In May, a National Labor Relations Board (NLRB) administrative law judge (ALJ) struck down an employer policy that banned moonlighting (i.e. holding a second job) on personal time. In Nicholson Terminal & Dock Company, the employer’s handbook for employees contained a rule prohibiting moonlighting. Specifically, the rule stated that employees could not work a second job that: 1) was inconsistent with the employer’s interests; or 2) could have a detrimental impact on the company’s image with customers or the public. The rule also required employees to get prior approval from the employer before accepting other employment.
ALJ Elizabeth Taft determined that, among other things, the employer’s rule prohibiting moonlighting was unlawful. In reaching her decision, Taft applied the balancing test recently established by NLRB in The Boeing Company, to determine whether the potential impact on employees’ rights under the Act was outweighed by the employer’s legitimate justification for the rule. Taft determined that the prohibition against moonlighting affected and interfered with the employees’ non-work time and could potentially restrict their right to engage in organizing efforts or their right to affiliate with other employees or unions. Taft also determined that, by requiring employees to get permission to work a second job, the rule would chill an employee’s right to engage in protected conduct.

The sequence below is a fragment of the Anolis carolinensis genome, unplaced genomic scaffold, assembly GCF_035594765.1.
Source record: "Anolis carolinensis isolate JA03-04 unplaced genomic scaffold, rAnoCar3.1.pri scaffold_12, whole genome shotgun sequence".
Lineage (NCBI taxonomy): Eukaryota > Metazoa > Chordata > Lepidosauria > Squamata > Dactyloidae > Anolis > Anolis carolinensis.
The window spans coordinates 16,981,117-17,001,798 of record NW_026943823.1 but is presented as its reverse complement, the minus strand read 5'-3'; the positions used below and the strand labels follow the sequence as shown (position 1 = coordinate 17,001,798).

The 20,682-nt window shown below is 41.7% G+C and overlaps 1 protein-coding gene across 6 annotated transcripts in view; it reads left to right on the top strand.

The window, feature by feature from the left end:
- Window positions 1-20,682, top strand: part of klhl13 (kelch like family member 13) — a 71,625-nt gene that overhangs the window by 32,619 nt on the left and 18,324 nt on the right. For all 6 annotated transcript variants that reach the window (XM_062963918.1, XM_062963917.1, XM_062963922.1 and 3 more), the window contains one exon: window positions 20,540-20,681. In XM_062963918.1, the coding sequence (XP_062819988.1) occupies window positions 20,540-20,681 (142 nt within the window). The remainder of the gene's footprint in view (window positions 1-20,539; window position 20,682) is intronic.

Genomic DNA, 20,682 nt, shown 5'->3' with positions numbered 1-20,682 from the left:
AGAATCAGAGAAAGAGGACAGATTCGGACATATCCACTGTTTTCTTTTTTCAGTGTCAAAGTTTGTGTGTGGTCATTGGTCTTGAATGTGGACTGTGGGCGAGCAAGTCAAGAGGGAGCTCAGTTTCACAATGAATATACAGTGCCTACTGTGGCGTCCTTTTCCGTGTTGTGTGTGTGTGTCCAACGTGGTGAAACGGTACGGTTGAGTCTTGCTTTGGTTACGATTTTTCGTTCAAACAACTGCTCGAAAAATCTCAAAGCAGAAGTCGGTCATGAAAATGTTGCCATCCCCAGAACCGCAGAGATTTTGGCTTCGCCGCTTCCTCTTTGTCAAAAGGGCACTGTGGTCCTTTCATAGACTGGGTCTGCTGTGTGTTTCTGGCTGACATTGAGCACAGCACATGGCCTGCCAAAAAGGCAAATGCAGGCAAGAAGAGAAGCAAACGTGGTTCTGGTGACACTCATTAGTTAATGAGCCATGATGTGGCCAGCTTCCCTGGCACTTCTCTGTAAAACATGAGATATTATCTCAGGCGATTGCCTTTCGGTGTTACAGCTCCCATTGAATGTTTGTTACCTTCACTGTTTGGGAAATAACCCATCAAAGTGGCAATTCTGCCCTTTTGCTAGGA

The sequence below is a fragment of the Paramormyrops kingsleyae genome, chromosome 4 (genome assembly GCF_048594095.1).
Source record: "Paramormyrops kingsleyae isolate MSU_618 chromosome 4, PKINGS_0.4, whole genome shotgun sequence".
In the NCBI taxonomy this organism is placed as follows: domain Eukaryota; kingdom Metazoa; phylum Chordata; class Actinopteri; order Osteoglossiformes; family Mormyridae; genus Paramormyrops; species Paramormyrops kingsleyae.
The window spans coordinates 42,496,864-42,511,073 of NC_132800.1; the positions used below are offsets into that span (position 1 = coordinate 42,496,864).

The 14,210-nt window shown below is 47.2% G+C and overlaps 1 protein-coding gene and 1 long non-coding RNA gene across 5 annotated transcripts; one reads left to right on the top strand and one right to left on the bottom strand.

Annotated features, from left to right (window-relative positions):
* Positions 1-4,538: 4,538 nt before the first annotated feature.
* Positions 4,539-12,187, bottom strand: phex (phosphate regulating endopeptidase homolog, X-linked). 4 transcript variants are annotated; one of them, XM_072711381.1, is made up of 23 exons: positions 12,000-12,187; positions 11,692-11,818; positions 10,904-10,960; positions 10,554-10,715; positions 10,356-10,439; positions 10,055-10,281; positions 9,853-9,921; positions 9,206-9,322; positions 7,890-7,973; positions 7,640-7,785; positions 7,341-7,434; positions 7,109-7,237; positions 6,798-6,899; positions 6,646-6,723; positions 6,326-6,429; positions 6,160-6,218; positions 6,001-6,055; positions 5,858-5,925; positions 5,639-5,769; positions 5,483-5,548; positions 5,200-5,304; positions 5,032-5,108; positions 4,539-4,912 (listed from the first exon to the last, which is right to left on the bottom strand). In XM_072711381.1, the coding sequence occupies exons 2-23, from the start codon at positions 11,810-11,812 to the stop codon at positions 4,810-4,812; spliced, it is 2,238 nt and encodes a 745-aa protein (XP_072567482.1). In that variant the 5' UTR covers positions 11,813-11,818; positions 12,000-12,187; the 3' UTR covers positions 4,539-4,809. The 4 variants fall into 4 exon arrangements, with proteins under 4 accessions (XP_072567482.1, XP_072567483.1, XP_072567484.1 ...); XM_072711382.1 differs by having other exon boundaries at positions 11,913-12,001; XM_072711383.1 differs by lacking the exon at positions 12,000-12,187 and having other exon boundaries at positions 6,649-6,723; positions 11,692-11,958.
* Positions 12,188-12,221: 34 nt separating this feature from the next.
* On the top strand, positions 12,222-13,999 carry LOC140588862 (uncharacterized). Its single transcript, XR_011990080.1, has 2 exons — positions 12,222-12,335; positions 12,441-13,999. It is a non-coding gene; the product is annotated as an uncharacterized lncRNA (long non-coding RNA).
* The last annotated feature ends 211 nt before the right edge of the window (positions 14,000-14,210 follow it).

Taft then examined the employer’s justifications for the rule. Specifically, the employer asserted the rule was necessary because: 1) the work performed by the employees was dangerous and working a second job could cause fatigue; and 2) the employer did not want its employees working for a competitor. Ultimately, Taft found that while the employer articulated legitimate concerns, they didn't outweigh the employees' substantial, core rights under the National Labor Relations Act (NLRA) to organize, associate and affiliate with other employees and participate in union activity on non-work time without their employer's interference. Taft concluded that the employer could have achieved its goals with a more narrowly tailored rule.
The decision is an ALJ decision and could be reversed by the NLRB on appeal. Nevertheless, it serves as a reminder that school districts should be cautious when drafting employment policies and should carefully craft language that avoids negatively impacting the rights of employees under the NLRA. School districts with policies that prohibit or limit moonlighting should consider reviewing their policies with board counsel to ensure that any prohibitions are clear, narrowly focused and justified.